Group establishes grant criteria

In 2014 a total of $170,955 was paid out in grants to various organizations in Oak Bay

When grant applications enter the budget meeting process in Oak Bay there could be policy in place to help make the decisions easier. A working group of Coun. Kevin Murdoch, Coun. Tara Ney and parks and recreation commission member Linda Allen brought back its report for council to peruse while sitting as committee.

The grants policy is aimed to provide guidance for organizations considering applying for a grant as well as council in determining the selection of recipients.

The working group found that grants should align with the goals of the Official Community Plan and Oak Bay council’s strategic priorities. Grants should promote community wellness, vitality and spirit, improve the quality of life, and address community needs. Grants should primarily benefit Oak Bay residents. Events, programs and other services should take place primarily within the District of Oak Bay boundaries. Grants should not subsidize services normally funded by other levels of government, nor should they fund organizations already funded through the CRD.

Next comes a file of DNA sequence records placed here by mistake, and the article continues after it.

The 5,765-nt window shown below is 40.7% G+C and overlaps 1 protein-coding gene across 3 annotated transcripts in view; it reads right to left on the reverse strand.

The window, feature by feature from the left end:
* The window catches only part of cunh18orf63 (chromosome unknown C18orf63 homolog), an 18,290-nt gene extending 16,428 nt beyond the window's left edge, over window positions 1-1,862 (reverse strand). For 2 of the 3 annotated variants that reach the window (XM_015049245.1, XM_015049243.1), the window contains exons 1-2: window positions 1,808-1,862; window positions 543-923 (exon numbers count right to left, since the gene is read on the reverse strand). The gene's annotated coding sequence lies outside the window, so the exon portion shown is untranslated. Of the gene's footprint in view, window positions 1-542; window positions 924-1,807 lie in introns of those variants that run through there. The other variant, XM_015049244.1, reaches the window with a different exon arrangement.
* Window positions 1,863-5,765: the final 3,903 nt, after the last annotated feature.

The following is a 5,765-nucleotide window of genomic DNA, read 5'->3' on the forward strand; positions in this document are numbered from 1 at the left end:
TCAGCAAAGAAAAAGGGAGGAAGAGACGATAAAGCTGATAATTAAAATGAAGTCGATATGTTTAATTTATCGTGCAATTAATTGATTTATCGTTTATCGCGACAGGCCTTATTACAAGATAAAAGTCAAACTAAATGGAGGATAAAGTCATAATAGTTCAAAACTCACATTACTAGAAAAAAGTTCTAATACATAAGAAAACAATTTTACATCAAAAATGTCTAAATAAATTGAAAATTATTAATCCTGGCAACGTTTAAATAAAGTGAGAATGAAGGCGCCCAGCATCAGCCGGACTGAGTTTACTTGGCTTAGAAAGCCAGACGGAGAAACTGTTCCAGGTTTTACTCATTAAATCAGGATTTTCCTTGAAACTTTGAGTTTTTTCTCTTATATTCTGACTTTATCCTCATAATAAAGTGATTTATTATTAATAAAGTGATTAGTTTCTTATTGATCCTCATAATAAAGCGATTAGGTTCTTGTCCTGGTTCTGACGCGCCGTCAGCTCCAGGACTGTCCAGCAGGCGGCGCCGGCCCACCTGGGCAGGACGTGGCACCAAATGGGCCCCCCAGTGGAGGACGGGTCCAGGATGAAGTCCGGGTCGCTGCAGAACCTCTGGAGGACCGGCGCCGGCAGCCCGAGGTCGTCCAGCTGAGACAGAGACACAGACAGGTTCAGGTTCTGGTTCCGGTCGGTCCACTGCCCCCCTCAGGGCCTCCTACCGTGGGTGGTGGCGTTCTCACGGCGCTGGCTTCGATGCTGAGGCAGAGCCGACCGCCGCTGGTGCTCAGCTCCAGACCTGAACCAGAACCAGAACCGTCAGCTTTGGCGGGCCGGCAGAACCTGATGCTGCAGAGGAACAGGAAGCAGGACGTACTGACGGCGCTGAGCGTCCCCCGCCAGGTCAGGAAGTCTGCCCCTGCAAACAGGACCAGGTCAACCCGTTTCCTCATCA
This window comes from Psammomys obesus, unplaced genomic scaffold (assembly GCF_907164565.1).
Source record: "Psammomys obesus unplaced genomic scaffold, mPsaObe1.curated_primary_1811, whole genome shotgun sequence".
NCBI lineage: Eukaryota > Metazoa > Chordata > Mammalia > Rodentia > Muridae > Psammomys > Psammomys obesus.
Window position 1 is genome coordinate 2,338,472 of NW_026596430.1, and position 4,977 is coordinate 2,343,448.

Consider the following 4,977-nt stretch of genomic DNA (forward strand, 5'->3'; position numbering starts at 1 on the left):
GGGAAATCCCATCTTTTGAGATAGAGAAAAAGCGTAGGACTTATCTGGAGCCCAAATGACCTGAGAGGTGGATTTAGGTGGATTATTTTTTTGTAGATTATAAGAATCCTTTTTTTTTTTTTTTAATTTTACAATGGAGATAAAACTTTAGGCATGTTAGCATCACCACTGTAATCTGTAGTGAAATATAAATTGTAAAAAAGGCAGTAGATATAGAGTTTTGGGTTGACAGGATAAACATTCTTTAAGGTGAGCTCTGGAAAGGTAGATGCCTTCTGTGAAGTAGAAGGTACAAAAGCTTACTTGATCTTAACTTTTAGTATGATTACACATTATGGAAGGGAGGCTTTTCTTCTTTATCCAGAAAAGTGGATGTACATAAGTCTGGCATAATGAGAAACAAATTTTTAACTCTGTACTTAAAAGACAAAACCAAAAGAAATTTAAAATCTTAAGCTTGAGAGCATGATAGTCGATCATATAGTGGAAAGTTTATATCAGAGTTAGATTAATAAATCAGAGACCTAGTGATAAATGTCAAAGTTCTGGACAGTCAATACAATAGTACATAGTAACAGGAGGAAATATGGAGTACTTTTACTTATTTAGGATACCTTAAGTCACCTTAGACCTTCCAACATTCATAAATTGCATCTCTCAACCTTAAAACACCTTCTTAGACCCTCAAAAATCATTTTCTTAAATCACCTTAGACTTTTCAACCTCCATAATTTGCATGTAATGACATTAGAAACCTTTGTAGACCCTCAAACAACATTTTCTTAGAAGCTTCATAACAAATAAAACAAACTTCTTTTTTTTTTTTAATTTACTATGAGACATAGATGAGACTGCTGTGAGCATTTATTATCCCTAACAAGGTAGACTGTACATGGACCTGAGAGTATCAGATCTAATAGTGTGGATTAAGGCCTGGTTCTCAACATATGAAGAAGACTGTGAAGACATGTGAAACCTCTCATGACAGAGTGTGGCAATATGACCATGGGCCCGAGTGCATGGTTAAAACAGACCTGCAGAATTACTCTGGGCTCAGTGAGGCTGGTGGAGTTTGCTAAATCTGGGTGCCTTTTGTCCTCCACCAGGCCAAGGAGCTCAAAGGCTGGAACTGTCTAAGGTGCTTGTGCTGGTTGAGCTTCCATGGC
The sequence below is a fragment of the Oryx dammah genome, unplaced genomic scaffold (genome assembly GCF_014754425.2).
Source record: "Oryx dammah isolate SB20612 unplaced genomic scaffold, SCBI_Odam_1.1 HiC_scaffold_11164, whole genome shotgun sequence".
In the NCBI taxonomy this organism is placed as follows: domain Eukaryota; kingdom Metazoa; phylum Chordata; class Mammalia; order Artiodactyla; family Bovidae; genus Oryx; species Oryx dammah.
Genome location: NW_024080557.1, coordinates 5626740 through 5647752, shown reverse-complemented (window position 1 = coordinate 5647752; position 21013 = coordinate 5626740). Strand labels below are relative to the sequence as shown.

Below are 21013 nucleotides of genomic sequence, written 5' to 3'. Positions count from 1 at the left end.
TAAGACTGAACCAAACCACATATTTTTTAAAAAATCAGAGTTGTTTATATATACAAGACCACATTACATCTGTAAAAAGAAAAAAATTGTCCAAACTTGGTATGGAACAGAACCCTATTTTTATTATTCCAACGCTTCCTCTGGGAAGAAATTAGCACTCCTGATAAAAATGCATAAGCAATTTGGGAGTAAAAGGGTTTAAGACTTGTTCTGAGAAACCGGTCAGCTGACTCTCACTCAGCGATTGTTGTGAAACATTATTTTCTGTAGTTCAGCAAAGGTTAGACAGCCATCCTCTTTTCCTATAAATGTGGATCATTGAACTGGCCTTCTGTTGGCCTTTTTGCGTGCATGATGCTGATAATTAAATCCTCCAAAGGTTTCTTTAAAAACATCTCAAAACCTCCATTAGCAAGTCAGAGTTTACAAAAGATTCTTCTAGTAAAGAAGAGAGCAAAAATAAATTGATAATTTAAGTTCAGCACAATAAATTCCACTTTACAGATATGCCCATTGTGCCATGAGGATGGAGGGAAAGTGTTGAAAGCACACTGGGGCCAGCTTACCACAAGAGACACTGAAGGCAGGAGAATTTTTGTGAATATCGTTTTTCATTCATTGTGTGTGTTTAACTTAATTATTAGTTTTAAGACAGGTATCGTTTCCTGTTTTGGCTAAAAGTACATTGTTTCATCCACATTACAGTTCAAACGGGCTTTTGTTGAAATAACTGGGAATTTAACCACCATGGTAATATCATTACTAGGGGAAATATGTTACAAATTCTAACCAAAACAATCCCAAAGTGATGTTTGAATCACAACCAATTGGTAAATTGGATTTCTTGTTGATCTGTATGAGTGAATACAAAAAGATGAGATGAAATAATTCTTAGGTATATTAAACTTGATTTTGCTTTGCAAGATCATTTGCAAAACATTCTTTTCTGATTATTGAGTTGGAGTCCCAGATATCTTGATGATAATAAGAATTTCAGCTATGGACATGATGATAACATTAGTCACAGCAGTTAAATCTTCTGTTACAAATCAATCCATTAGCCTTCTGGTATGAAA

Preference should be given to: local organizations that require funding help for a project, program or event that prioritize services in Oak Bay; and that support substantial volunteer services and one-time grants over recurring grants.

Coun. Tom Croft feels an applicant should be required to have official society status as part of the requirements.

“That should be one of the acid tests we use,” he said.

Murdoch said they had discussion on that topic, but found it would be too limiting to smaller groups that do good works in Oak Bay.

“Value to the community is still there, even if they haven’t gone through that (Society Act process),” he said.